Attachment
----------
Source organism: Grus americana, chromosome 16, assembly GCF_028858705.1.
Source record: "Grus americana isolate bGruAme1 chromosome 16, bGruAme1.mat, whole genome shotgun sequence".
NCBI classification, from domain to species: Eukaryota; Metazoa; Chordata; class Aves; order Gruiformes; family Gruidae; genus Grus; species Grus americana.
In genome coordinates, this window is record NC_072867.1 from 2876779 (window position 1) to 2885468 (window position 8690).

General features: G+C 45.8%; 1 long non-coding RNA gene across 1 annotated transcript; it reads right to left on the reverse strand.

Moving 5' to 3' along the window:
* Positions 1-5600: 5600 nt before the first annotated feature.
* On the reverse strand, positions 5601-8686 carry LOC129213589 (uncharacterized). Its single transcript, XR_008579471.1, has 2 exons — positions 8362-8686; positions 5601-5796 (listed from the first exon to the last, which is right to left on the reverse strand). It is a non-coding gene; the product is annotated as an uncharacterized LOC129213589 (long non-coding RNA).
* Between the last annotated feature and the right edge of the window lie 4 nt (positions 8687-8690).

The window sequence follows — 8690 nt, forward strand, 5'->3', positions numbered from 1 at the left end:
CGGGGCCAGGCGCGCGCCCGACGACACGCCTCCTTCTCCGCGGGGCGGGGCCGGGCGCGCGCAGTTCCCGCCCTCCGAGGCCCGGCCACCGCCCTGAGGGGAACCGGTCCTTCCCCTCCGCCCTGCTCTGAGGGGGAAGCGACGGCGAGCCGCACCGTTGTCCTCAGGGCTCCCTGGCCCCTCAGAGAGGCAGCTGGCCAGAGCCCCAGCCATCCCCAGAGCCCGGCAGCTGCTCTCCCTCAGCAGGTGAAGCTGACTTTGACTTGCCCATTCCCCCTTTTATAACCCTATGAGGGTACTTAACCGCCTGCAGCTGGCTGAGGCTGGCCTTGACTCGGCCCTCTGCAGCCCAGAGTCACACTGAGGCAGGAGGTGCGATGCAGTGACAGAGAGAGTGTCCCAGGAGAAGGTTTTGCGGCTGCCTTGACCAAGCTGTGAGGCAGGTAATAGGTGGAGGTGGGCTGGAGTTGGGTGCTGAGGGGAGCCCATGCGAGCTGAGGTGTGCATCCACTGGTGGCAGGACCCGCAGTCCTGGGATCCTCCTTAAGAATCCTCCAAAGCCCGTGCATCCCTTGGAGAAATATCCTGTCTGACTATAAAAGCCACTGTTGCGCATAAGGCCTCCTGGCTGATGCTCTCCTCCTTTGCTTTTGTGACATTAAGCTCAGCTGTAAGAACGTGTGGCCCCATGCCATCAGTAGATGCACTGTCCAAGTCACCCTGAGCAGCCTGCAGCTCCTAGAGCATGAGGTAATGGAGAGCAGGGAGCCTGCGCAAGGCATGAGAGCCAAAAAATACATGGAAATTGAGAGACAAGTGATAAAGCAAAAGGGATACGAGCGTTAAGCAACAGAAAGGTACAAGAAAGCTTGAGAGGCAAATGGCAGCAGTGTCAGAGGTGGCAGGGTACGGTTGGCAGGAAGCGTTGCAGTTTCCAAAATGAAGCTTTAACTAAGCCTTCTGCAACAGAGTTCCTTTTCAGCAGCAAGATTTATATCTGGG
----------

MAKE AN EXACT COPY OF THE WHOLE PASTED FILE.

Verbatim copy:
Source organism: Grus americana, chromosome 16, assembly GCF_028858705.1.
Source record: "Grus americana isolate bGruAme1 chromosome 16, bGruAme1.mat, whole genome shotgun sequence".
NCBI classification, from domain to species: Eukaryota; Metazoa; Chordata; class Aves; order Gruiformes; family Gruidae; genus Grus; species Grus americana.
In genome coordinates, this window is record NC_072867.1 from 2876779 (window position 1) to 2885468 (window position 8690).

General features: G+C 45.8%; 1 long non-coding RNA gene across 1 annotated transcript; it reads right to left on the reverse strand.

Moving 5' to 3' along the window:
* Positions 1-5600: 5600 nt before the first annotated feature.
* On the reverse strand, positions 5601-8686 carry LOC129213589 (uncharacterized). Its single transcript, XR_008579471.1, has 2 exons — positions 8362-8686; positions 5601-5796 (listed from the first exon to the last, which is right to left on the reverse strand). It is a non-coding gene; the product is annotated as an uncharacterized LOC129213589 (long non-coding RNA).
* Between the last annotated feature and the right edge of the window lie 4 nt (positions 8687-8690).

The window sequence follows — 8690 nt, forward strand, 5'->3', positions numbered from 1 at the left end:
CGGGGCCAGGCGCGCGCCCGACGACACGCCTCCTTCTCCGCGGGGCGGGGCCGGGCGCGCGCAGTTCCCGCCCTCCGAGGCCCGGCCACCGCCCTGAGGGGAACCGGTCCTTCCCCTCCGCCCTGCTCTGAGGGGGAAGCGACGGCGAGCCGCACCGTTGTCCTCAGGGCTCCCTGGCCCCTCAGAGAGGCAGCTGGCCAGAGCCCCAGCCATCCCCAGAGCCCGGCAGCTGCTCTCCCTCAGCAGGTGAAGCTGACTTTGACTTGCCCATTCCCCCTTTTATAACCCTATGAGGGTACTTAACCGCCTGCAGCTGGCTGAGGCTGGCCTTGACTCGGCCCTCTGCAGCCCAGAGTCACACTGAGGCAGGAGGTGCGATGCAGTGACAGAGAGAGTGTCCCAGGAGAAGGTTTTGCGGCTGCCTTGACCAAGCTGTGAGGCAGGTAATAGGTGGAGGTGGGCTGGAGTTGGGTGCTGAGGGGAGCCCATGCGAGCTGAGGTGTGCATCCACTGGTGGCAGGACCCGCAGTCCTGGGATCCTCCTTAAGAATCCTCCAAAGCCCGTGCATCCCTTGGAGAAATATCCTGTCTGACTATAAAAGCCACTGTTGCGCATAAGGCCTCCTGGCTGATGCTCTCCTCCTTTGCTTTTGTGACATTAAGCTCAGCTGTAAGAACGTGTGGCCCCATGCCATCAGTAGATGCACTGTCCAAGTCACCCTGAGCAGCCTGCAGCTCCTAGAGCATGAGGTAATGGAGAGCAGGGAGCCTGCGCAAGGCATGAGAGCCAAAAAATACATGGAAATTGAGAGACAAGTGATAAAGCAAAAGGGATACGAGCGTTAAGCAACAGAAAGGTACAAGAAAGCTTGAGAGGCAAATGGCAGCAGTGTCAGAGGTGGCAGGGTACGGTTGGCAGGAAGCGTTGCAGTTTCCAAAATGAAGCTTTAACTAAGCCTTCTGCAACAGAGTTCCTTTTCAGCAGCAAGATTTATATCTGGG